On February 23, 2012, the Maryland State Board of Physicians revoked the license of psychiatrist H. Michael Meagher for immoral conduct in the practice of medicine and sexual misconduct against a patient.
Meagher was board-certified in adult, as well as child and adolescent psychiatry.
The Board initiated an investigation against Meagher after receiving a report from the American Psychiatric Association’s Office of Ethics, which stated that, following its own investigation, it had sanctioned him for having a ten-year sexual involvement with a patient to whom he had provided long-term psychoanalysis. The American Psychiatric Association’s investigation was conducted in conjunction with the Washington Psychiatric Society, both of whom subsequently suspended him for five years, commencing June 1, 2009.
The Maryland Board’s documents state that Meagher began delivering twice-weekly psychotherapist to the patient beginning in April 1989. In September of that year, he increased her appointments to four times a week. Meagher also began prescribing psychotropic drugs to her. He later increased her appointments to five times weekly.
During a session in or around May 1994, Meagher touched the patient, under the pretense of a therapeutic maneuver. In subsequent sessions, he continued to engage in other forms of inappropriate physical contact with the patient. He shortly thereafter terminated the therapist-patient relationship but continued to see the patient in his office, where he instead talked to her about his personal life. He then started having sexual relations with the patient in the same room where psychotherapy had taken place.
The Board’s document states that over the next ten years, the patient experienced extreme anxiety about the relationship, going so far as to drink alcohol before arriving at his office. Meagher continued to prescribe her an antidepressant and a tranquilizer despite having earlier terminated her as his patient. The patient informed Meagher of her desire the end the relationship but the document states that he – quote — made it impossible for her to do so — endquote.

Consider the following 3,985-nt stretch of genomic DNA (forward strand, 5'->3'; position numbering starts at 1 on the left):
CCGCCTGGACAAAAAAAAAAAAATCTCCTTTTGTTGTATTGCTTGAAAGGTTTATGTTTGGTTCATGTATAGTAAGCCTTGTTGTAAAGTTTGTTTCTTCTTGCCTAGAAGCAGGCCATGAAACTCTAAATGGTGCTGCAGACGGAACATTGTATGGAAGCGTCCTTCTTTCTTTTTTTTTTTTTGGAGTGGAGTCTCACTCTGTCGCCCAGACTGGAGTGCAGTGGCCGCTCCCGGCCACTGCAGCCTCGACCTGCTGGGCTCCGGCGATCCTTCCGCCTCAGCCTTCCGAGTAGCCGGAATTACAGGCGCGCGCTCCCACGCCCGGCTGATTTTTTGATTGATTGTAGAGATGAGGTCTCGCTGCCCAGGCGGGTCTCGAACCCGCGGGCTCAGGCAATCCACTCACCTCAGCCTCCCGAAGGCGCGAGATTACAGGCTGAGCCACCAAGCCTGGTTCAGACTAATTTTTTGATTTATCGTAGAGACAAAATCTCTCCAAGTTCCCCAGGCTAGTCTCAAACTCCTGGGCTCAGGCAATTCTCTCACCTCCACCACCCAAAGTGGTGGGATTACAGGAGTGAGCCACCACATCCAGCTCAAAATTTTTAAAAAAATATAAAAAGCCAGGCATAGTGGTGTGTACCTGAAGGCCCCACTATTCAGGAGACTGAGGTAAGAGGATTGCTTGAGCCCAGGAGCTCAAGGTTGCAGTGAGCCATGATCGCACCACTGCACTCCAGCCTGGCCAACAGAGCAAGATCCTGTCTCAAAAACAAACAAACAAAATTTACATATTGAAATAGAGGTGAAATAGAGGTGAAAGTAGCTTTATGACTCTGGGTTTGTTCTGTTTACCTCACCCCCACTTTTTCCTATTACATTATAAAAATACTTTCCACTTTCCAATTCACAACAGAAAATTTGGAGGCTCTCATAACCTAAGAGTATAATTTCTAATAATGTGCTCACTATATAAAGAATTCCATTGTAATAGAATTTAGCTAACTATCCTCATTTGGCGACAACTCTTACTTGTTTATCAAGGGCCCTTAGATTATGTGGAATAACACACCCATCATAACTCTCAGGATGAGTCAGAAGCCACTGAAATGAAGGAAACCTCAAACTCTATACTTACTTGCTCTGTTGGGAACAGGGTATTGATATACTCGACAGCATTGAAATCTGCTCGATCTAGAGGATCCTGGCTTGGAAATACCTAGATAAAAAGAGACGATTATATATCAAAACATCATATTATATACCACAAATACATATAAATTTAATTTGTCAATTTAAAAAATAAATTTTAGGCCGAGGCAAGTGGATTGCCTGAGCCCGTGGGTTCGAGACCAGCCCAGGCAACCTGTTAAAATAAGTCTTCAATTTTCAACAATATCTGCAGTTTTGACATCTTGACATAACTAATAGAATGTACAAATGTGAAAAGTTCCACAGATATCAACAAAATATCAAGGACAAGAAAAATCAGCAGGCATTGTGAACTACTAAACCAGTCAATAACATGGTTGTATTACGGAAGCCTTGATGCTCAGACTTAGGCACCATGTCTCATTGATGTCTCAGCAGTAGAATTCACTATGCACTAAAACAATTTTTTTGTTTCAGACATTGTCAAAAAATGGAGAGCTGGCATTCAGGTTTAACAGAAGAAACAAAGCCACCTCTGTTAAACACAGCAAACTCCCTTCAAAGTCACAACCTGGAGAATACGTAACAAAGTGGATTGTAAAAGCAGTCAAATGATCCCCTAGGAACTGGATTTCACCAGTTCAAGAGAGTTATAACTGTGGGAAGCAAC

In 2004, the patient, while the counseling with a new therapist, telephoned Meagher and instructed him not to have any further contact with her.
Meagher disregarded the patient’s wishes and repeatedly harassed her through various means. He frequently telephoned her, sent her letters and appeared at her home and workplace. In his communications, Meagher attempted to discourage the patient from reporting him to any disciplinary authorities, stating that he would do bodily harm to himself if she reported him.
On several occasions, Meagher showed up at the patient’s home late at night, drunk, without invitation, demanding to see her. He also appeared early in the morning, threatening to harm himself if she did not see him. In one such incident, the patient called Rockville Police, who arrived at the scene and issued a no-trespass order to Meagher. He continued to violate it by purposely driving past the patient’s residence.
She also engaged an attorney to assist in getting Meagher to leave her alone.
After a drunken midnight visit in March 2005, the patient informed him that if he continued she would indeed report him to medical authorities. Meagher finally stopped but two years later, appeared again at her residence at midnight, wanting to talk to her and hoping that he could be “just friends” with her. She subsequently filed a complaint with the Washington Psychiatric Society that resulted in the investigations of Meagher’s conduct.
As much as 25% of psychiatrists and psychologists engage in sex with their patients. Nineteen states have laws making psychotherapist sex with patients a crime. If you are receiving counseling or psychotherapy and your therapist is engaging or attempting to engage you in sexual conduct, Citizens Commission on Human Rights at 800-869-2247 or contact your local police to file a report.